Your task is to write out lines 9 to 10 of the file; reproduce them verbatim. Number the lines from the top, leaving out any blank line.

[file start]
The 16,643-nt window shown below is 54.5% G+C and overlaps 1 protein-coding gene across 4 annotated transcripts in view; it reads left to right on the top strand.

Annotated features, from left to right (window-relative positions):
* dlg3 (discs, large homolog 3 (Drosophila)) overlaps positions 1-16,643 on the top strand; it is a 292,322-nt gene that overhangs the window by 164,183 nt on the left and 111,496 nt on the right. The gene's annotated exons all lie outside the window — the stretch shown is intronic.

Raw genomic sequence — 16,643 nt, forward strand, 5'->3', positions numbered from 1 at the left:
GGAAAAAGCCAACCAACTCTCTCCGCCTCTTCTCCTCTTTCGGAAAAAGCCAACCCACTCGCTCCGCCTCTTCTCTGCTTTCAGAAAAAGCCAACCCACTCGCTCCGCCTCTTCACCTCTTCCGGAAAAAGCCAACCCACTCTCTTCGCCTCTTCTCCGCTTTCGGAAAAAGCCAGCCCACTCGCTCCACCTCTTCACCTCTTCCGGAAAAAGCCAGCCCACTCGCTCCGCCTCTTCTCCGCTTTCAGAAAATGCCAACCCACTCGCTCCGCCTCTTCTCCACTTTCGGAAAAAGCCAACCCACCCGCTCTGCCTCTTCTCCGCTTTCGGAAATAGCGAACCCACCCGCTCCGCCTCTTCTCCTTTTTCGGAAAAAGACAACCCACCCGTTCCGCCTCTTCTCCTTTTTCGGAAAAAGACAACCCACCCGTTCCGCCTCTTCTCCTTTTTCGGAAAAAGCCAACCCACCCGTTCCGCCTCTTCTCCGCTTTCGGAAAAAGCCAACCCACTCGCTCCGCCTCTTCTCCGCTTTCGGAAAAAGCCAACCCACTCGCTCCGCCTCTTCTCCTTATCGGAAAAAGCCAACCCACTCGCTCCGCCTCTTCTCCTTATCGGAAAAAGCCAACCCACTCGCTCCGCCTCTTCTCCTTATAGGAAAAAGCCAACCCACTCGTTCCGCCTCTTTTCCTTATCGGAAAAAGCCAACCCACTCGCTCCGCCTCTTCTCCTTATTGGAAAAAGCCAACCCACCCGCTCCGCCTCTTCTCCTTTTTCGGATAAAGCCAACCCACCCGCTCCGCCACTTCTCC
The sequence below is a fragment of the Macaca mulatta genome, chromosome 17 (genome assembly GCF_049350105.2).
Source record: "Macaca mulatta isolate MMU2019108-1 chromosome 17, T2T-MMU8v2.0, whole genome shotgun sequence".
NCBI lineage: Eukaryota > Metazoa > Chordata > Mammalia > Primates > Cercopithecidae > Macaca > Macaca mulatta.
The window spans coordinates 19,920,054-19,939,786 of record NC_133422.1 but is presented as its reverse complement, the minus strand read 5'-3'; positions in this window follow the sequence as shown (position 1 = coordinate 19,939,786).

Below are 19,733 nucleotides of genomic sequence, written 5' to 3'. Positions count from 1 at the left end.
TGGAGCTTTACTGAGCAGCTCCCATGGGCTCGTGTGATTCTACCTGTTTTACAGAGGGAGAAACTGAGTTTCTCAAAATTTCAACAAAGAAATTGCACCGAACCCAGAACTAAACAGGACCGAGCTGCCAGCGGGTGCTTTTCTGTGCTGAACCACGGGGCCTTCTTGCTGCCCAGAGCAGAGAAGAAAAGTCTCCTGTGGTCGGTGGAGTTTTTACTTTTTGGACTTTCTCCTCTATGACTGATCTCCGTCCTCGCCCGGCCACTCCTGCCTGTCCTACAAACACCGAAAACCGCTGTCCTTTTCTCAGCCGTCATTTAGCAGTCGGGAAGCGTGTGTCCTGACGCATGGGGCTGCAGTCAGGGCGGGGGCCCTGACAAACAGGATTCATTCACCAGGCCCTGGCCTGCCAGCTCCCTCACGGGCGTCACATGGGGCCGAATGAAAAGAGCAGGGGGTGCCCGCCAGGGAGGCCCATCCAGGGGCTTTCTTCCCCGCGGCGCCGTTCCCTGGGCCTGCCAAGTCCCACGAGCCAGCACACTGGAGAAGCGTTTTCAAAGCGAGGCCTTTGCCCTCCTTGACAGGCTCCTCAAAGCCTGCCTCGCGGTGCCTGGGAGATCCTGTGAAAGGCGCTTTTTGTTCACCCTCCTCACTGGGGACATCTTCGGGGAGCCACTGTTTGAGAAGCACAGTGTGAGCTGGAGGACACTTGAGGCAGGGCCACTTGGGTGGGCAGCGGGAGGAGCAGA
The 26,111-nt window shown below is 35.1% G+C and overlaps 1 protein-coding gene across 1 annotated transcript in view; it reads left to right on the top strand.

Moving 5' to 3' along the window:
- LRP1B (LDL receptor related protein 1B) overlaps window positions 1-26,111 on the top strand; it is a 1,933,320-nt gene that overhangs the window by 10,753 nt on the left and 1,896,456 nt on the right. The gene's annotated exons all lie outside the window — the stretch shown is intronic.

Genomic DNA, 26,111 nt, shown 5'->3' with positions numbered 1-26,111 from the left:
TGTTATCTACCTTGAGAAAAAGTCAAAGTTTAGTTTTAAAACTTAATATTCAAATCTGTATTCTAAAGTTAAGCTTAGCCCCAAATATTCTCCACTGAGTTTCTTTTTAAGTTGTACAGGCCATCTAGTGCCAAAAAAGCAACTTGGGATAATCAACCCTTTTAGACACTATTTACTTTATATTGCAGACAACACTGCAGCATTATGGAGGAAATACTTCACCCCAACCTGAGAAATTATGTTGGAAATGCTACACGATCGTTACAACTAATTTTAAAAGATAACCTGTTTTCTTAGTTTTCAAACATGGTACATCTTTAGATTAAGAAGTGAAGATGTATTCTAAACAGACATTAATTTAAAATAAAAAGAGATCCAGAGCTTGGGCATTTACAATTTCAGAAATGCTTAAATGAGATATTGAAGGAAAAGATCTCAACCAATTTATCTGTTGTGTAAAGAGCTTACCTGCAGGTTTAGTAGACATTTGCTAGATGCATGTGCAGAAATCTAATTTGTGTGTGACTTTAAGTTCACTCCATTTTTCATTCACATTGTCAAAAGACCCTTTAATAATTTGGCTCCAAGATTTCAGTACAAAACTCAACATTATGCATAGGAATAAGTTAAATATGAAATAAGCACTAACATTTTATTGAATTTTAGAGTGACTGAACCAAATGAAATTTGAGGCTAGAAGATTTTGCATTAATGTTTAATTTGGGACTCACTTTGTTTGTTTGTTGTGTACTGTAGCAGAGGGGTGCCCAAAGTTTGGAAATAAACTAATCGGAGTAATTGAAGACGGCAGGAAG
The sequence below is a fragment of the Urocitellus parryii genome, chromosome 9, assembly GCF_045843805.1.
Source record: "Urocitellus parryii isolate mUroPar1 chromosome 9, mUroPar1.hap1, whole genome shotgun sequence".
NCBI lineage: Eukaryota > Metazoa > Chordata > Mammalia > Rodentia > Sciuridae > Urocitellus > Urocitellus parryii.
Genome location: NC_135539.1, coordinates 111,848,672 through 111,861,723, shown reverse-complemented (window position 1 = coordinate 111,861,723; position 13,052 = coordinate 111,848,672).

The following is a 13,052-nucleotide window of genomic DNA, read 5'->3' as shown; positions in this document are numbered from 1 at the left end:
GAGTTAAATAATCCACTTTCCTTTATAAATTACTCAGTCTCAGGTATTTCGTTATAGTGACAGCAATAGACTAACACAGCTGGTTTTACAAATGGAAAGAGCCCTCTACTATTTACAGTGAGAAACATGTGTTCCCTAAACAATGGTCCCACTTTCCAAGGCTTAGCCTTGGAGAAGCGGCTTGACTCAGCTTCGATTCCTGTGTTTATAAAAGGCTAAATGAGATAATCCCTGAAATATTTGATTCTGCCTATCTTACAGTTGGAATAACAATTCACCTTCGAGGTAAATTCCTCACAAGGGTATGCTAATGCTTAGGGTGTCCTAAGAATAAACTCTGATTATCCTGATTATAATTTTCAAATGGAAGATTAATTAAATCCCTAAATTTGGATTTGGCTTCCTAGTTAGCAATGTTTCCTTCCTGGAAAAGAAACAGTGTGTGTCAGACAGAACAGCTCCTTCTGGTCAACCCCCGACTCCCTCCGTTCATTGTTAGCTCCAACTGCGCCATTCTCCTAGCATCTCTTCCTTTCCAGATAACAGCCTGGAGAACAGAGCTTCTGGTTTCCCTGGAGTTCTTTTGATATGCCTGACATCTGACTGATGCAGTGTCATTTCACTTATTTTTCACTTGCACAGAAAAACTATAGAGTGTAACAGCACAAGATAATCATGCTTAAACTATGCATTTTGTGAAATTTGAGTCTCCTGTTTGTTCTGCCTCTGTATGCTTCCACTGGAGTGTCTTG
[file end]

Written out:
The window spans coordinates 19,920,054-19,939,786 of record NC_133422.1 but is presented as its reverse complement, the minus strand read 5'-3'; positions in this window follow the sequence as shown (position 1 = coordinate 19,939,786).

Below are 19,733 nucleotides of genomic sequence, written 5' to 3'. Positions count from 1 at the left end.